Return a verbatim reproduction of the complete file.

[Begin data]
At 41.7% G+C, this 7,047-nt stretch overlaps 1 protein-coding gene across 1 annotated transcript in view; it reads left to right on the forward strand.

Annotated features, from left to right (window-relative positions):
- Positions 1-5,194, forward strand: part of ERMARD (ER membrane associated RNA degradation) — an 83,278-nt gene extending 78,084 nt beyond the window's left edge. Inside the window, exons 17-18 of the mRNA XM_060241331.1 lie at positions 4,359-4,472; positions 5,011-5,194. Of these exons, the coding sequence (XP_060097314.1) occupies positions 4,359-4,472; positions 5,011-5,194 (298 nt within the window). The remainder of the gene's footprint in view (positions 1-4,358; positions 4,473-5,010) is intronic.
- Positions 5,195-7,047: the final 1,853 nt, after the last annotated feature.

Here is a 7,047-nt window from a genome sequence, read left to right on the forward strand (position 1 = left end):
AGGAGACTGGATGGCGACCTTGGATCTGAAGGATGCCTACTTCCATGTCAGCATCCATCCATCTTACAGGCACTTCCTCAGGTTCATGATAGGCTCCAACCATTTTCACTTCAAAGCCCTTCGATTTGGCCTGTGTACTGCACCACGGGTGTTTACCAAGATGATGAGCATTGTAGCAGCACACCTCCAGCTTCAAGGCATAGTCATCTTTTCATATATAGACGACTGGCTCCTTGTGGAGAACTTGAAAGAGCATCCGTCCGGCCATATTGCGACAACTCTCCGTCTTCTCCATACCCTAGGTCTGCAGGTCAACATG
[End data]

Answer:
At 41.7% G+C, this 7,047-nt stretch overlaps 1 protein-coding gene across 1 annotated transcript in view; it reads left to right on the forward strand.

Annotated features, from left to right (window-relative positions):
- Positions 1-5,194, forward strand: part of ERMARD (ER membrane associated RNA degradation) — an 83,278-nt gene extending 78,084 nt beyond the window's left edge. Inside the window, exons 17-18 of the mRNA XM_060241331.1 lie at positions 4,359-4,472; positions 5,011-5,194. Of these exons, the coding sequence (XP_060097314.1) occupies positions 4,359-4,472; positions 5,011-5,194 (298 nt within the window). The remainder of the gene's footprint in view (positions 1-4,358; positions 4,473-5,010) is intronic.
- Positions 5,195-7,047: the final 1,853 nt, after the last annotated feature.

Here is a 7,047-nt window from a genome sequence, read left to right on the forward strand (position 1 = left end):
AGGAGACTGGATGGCGACCTTGGATCTGAAGGATGCCTACTTCCATGTCAGCATCCATCCATCTTACAGGCACTTCCTCAGGTTCATGATAGGCTCCAACCATTTTCACTTCAAAGCCCTTCGATTTGGCCTGTGTACTGCACCACGGGTGTTTACCAAGATGATGAGCATTGTAGCAGCACACCTCCAGCTTCAAGGCATAGTCATCTTTTCATATATAGACGACTGGCTCCTTGTGGAGAACTTGAAAGAGCATCCGTCCGGCCATATTGCGACAACTCTCCGTCTTCTCCATACCCTAGGTCTGCAGGTCAACATG